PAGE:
Analog servos interface using Pulse Width Modulation (PWM). Connecting a PWM servo driver board to the Jetson TK1 over I2C makes interfacing with servos easy. Looky here:
In an earlier article, RobotGeek Pan and Tilt Kit, we attached two servos to a Jetson TK1 via an Arduino. The micro controller Arduino is well suited to controlling analog servos, and is easy to interface with from the Jetson. However, one of the issues is that this approach requires two different code bases on different types of machines. Though the Arduino is straightforward to program, the cognitive overhead of running two different processor types and programming models can confuse issues. In other words, it can be a pain in the ass to add an Arduino to the mix just to talk to servos.
So why not just use the PWM GPIO pins on the Jetson? The answer has to do with hardware. PWM requires some pretty precise clock work and refresh, something a SoC like the Tegra K1 doesn’t do very naturally especially when running a non-real time OS like Ubuntu. What to do, what to do …
It turns out that Adafruit makes a breakout board around a PCA9685 chip. Using I2C (only two command pins) the breakout board can control 16 free-running PWM outputs! You can also chain multiple PCA9685 boards together to control up to 992(!) PWM outputs all together. The PCA9685 has a built in clock, so the Jetson does not have to continously send signals to the device. Adafruit adds several other niceties which makes this a great alternative to other solutions.
In addition, the breakout board can also send PWM pulses to LEDs so that you can dim them. The board has built in resistors for the LEDs so you don’t have to worry about that either.
PCA9685 Breakout Board – Adafruit 16-Channel 12-bit PWM/Servo Driver – I2C interface – PCA9685
The following parts were used in the video for the demonstration to give you a feel on how to hook things up. Your design will determine if any of these are necessary or not.
- Robot Geek Pan and Tilt Kit w/ Servos – Available from Trossen Robotics (This kit was used in the video. Your application will determine which analog servos you wish to use).
- Power Jack Adapter (In the video, A female DC Power Jack 5.5mm x 2.1mm CCTV Power Jack Adapter was used).
- Power Adapter for Servo(s) (In the video, a 6V 1A AC Adapter To DC Power Adapter 5.5/2.1mm was used). Note: The selection of the power adapter is dependent on the servos being used. You will need to select something that provides enough power at the correct voltage for your application. This is very important! For example, if this were a “real” application rather than a demo, I would have probably used a 2A adapter.
The PCA9685 is connected to the I2C Gen2 signals on the Jetson J3A1 connector as follows:
GND J3A1-14 -> PCA9685 (GND)
VCC J3A1-16 -> PCA9685 (VCC – 3.3V)
SCL J3A1-18 -> PCA9685 (SCL)
SDA J3A1-20 -> PCA9685 (SDA)
On the PCA9685 breakout board that is a signal labelled V+ which may be used to power the servos. As an alternative, the power may be supplied through the power terminal block. Servos can be power greedy, so you should drive them from a separate power source rather than from the Jetson.
In the example, two servos are connected to the PCA9685 board. On the pan/tilt mechanism, the lower servo is connected to channel 0 and the upper servo is on channel 1. Here are some pics:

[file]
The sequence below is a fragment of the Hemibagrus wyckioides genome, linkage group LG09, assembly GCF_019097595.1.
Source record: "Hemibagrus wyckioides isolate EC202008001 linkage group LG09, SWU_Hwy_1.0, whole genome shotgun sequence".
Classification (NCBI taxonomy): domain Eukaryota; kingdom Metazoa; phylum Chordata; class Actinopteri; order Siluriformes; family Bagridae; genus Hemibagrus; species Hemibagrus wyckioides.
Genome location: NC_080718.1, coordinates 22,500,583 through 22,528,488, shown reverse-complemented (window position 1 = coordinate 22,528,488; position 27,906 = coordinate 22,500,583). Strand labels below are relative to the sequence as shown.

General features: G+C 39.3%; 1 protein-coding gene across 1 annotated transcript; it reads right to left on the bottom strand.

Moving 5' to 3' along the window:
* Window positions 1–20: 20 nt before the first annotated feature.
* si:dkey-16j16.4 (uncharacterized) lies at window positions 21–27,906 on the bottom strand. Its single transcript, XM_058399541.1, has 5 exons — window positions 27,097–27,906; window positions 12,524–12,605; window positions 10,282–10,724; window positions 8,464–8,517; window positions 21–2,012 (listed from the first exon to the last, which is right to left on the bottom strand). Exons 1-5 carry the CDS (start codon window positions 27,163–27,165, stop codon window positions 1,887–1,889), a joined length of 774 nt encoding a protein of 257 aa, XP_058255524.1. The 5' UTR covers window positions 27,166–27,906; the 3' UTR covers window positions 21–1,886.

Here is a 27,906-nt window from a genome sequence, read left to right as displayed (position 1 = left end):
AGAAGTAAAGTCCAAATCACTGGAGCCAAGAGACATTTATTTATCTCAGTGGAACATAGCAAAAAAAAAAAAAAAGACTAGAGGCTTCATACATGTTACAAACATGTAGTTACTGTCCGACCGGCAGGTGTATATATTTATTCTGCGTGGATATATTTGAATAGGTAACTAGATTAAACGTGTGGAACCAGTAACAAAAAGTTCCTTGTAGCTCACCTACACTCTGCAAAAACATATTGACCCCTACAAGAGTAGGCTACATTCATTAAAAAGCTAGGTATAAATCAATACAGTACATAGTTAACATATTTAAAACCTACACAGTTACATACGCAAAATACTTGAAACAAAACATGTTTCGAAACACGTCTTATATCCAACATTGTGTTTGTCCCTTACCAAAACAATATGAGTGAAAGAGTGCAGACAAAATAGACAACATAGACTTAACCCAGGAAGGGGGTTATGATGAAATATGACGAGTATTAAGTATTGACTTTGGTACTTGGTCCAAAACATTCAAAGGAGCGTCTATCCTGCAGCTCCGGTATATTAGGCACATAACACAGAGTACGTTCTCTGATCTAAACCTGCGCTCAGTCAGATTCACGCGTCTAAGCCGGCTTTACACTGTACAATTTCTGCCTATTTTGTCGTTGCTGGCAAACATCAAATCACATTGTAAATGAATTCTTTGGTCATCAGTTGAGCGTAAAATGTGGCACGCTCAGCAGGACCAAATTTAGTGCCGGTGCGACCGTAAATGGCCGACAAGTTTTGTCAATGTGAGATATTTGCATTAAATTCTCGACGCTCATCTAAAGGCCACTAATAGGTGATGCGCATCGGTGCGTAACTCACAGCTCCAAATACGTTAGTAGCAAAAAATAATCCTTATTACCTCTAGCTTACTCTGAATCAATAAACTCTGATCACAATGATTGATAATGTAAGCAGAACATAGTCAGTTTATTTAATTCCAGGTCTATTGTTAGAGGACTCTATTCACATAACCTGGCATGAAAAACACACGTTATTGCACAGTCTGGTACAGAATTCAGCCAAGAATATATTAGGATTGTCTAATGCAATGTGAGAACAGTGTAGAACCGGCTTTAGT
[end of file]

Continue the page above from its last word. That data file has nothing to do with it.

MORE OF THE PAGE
Software Setup and Installation
Once the board is wired up, turn the Jetson TK1 on.
In order to be able inspect the PCA9685, you may find it useful to install the i2c tools:
$ sudo apt-get install libi2c-dev i2c-tools
After installation, in a Terminal execute:
$ sudo i2cdetect -y -r 1
You should see an entry of 0x40, which is the default address of the PCA9685. If you have soldered the address pins on the PCA9685 (as is the case if you are using multiple boards chained together) you should see the appropriate address.
There is a PCA9685 driver available in the JHPWMDriver repository on the JetsonHacks Github account. To install:
$ git clone https://github.com/jetsonhacks/JHPWMDriver.git
$ cd JHPWMDriver
$ cd example
The example is specifically for the pan and tilt mechanisms servos shown in the video, but can be used as a guide for creating your own example code. In the source file ‘servoExample.cpp’, uncomment the lines:
// int servoMin = 120 ;
// int servoMax = 720 ;
and change the values to those appropriate for your servo. Good starting points are 150/600 for initial exploration. Because servos are analog, these vary from model to model, and possibly device to device.
Once you are satisfied:
will build the example. To run the example:
$ sudo ./servoExample
The ‘sudo’ is required to gain permission for the I2C bus from user space.
At this point, all sorts of magic happens! Well, to manage expectations, the servos move around a bit with the demo code.
Equipment and Supplies
- A soldering iron, in the video a Hakko FX888D-23BY Digital Soldering Station was used. The tip of the soldering iron used is the one included with the product.
- Solder, in the video 60/40 lead free solder was used.
Note: For the lead free solder, the iron was set at 750 degrees fahrenheit.
Note: A fan or fume extractor (such as the Hakko FA400-04 Bench Top ESD-Safe Smoke Absorber) should be used to avoid breathing soldering fumes.
- Hookup wire (In the video Hook up Wire – 22 Gauge was used).
- Breadboard (In the video, a Solderless BreadBoard, 400 tie-points, 4 power rails was used)
New to electronics? This is a pretty easy project, looky here: Electronics Tutorials for some introductory material on how to start becoming a master.
Adding a servo or 900 to the Jetson is straightforward using this approach. The nice thing is that you can keep your code base running on one machine, and not have to worry about intervening protocols or communication channels amongst multiple machines. This is useful for a myriad of projects.